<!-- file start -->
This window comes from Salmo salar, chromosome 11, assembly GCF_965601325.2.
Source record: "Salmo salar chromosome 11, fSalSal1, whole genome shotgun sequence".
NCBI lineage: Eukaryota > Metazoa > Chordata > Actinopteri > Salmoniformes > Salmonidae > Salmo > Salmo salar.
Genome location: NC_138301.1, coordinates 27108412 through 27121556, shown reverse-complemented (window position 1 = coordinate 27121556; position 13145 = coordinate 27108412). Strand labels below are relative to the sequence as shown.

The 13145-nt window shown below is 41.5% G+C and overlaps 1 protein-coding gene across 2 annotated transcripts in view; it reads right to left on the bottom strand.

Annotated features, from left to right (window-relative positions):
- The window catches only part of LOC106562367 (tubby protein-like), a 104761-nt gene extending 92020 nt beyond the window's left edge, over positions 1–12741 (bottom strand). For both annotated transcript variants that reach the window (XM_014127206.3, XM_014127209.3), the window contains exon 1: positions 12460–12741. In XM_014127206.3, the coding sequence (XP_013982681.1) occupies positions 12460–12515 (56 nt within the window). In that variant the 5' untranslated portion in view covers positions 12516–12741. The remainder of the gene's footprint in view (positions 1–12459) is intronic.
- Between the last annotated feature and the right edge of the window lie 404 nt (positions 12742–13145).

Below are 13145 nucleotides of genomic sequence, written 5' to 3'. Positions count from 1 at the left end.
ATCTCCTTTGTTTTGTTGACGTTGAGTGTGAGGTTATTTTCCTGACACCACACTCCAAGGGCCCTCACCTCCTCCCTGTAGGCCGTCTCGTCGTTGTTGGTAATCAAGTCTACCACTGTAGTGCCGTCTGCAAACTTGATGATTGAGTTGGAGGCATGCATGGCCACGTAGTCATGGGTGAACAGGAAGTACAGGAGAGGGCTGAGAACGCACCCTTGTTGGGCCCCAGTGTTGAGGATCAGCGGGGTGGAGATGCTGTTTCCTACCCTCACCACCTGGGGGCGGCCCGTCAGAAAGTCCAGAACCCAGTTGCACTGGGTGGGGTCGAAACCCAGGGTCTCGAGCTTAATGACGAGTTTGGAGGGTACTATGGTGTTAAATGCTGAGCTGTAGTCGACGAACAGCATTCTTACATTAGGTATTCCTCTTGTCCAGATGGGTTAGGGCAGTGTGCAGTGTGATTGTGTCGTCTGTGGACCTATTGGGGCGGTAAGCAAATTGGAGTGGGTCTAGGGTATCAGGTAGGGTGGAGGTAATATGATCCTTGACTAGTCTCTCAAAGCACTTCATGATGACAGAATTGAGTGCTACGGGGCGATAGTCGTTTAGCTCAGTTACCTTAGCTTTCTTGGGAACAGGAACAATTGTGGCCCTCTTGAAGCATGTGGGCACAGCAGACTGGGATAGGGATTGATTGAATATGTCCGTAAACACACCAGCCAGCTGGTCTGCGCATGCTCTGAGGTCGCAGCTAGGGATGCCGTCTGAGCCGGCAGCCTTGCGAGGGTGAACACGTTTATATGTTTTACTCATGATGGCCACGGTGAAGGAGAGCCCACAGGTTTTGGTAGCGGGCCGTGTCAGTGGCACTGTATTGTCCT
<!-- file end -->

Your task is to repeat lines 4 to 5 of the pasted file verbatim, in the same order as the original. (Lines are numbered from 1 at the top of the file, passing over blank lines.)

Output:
Genome location: NC_138301.1, coordinates 27108412 through 27121556, shown reverse-complemented (window position 1 = coordinate 27121556; position 13145 = coordinate 27108412). Strand labels below are relative to the sequence as shown.

The 13145-nt window shown below is 41.5% G+C and overlaps 1 protein-coding gene across 2 annotated transcripts in view; it reads right to left on the bottom strand.